Swapo Governors discuss elections with EkandjoBy: BRIGITTE WEIDLICH
ALL regional councillors belonging to the ruling Swapo Party, held a meeting with Local and Regional Government Minister Jerry Ekandjo yesterday to discuss party matters regarding the upcoming regional elections.
Minster Ekandjo sent out an official invite, via fax, on Monday, with the heading ‘Office of the Minister – ministerial memorandum’ and with an official stamp.
“With the upcoming regional and local authority elections in mind, I have found it imperative to discuss very pertinent issues related to changes of political portfolios of governors. In this respect I am inviting you, as Governors of [the] regions, reflected above, to attend an urgent meeting on Thursday at the Ministry’s boardroom,” the invitation read.
The invitation listed the names of the twelve Governors who belong to Swapo.
When The Namibian asked Minister Ekandjo yesterday why Kunene Governor Dudu Murorua’s name was not on the list, he said the meeting was “only a Swapo meeting to see for ourselves, how to strategise for the November elections.”
Murorua belongs to the United Democratic Front.
On the question, if the recent Cabinet decision that the Head of State will appoint Governors in future would also be discussed, Ekandjo replied this was not so.
“A Bill is being drafted to that effect but it is not yet a public document. As such we cannot discuss this matter. I will table the Bill in Parliament later this month,” the Minister told The Namibian.
Regional Governors will in future not be elected among the regional councillors of the 13 political regions in Namibia, but will be appointed by the Head of State.
The term of office of the incumbent Governors ends towards the end of this year with regional and local elections planned for November 26 and 27.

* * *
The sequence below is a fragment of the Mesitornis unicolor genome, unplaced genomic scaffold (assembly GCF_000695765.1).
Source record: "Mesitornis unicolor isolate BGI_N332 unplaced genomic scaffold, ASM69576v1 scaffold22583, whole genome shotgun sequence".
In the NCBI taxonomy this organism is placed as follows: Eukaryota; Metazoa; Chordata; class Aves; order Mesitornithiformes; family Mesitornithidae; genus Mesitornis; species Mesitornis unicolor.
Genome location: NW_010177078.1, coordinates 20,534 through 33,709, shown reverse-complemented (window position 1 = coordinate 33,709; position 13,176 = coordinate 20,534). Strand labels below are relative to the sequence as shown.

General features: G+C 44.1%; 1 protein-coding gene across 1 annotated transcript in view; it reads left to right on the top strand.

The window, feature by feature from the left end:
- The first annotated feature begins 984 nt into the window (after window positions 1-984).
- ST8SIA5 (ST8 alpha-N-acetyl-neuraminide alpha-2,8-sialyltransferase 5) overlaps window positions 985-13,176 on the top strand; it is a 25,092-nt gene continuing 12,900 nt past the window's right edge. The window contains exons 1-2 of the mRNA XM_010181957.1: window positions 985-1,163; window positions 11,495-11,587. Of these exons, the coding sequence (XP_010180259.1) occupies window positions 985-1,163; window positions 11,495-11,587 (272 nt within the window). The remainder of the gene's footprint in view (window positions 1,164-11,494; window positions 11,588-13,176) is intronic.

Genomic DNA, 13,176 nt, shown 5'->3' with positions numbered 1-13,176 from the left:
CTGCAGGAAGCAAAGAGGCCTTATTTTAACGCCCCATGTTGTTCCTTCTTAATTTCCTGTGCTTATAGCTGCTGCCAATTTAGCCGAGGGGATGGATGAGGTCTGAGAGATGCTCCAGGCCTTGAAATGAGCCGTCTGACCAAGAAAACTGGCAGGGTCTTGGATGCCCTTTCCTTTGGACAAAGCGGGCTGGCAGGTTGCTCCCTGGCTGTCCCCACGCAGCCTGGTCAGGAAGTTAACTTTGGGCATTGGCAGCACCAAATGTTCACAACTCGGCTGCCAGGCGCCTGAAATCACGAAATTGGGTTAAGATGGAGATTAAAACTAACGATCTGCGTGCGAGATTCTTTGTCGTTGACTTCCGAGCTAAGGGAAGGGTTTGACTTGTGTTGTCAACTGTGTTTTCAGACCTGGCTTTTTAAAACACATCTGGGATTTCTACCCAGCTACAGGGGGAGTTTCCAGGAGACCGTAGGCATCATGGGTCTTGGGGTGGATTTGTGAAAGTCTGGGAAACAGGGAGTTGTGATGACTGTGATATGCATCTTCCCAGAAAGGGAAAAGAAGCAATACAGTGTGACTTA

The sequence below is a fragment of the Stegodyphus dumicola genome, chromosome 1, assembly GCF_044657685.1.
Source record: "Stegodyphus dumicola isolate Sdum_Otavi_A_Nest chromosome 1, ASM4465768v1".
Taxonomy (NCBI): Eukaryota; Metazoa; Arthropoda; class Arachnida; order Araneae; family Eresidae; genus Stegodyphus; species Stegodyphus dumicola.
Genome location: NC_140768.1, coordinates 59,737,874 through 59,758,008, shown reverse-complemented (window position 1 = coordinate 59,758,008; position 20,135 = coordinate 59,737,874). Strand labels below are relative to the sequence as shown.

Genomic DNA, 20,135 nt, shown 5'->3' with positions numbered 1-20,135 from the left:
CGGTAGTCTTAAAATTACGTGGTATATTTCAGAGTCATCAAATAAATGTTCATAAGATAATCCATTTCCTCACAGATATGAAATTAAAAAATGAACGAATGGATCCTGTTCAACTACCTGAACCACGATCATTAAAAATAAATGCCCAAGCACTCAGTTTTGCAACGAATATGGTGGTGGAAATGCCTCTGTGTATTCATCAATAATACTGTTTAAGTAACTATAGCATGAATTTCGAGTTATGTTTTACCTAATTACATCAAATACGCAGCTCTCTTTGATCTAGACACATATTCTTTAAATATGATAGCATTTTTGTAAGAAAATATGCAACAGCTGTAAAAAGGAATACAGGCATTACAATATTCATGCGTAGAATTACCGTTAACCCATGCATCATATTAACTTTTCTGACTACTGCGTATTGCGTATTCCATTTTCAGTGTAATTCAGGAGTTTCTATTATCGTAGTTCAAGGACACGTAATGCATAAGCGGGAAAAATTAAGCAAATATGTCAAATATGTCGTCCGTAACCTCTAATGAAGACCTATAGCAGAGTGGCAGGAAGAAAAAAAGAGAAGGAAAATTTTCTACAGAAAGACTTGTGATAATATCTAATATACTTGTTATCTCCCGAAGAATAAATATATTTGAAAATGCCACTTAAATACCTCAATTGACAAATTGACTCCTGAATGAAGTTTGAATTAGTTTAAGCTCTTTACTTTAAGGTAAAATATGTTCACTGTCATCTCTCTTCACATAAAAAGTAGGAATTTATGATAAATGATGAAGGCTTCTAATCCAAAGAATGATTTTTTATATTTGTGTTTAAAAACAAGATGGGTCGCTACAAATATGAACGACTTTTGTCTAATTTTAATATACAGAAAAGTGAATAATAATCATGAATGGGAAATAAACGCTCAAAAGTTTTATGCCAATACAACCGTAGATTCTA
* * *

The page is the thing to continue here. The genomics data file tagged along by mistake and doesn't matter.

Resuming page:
Cabinet resolved last month that the existing Special Advisers and Regional Representatives Appointment Act of 1990 should be amended to that effect. “To strengthen and clarify the link between the regional councils and central Government, it has become necessary for His Excellency the President [Hifikepunye Pohamba] to appoint special advisers and regional governors to serve at the President’s pleasure,” a press statement on Cabinet resolutions said in August.
Recently Parliament passed an amendment to the Namibian Constitution, which shortens the term of office of regional councillors from six to five years.
The Youth League of the United Democratic Front (UDF) had called the proposed change to the existing Special Advisers and Regional Representatives Appointment Act of 1990, “unconstitutional and a shame.”
Since regional councils were established in 1992, councillors, who are directly voted in by the people, elected a management committee from their ranks, and the chairman of this committee, who so far has also been elected from the committee members, served as governor of the specific region.
This could mean that the Kunene Region, which is currently the only region opposition hands, the UDF and DTA, could, in the future be governed by a Swapo governor.
“Citizens of Namibia will not be able to opt for another political party to govern them at regional level,” the UDFYL said.
The Namibian Constitution, in Chapter 12, sets out the structures of regional councils, and the duties of councillors, but it does not mention the term ‘governor’. Article 109(3), of the Constitution, only states that the chairperson of the management committee of a regional council “shall preside at meetings of his or her regional council.”
Murorua, was not happy that yesterday’s meeting was only for the Swapo governors. “The meeting indicates very clearly that the Minister uses Government for political programmes and to discuss [Swapo] matters,” Murorua commented. “It looks like they want to take over the Kunene Region, with which we do not have a problem, but it should be done democratically,” he added. According to him, appointing future governors was “weakening democracy in Namibia.”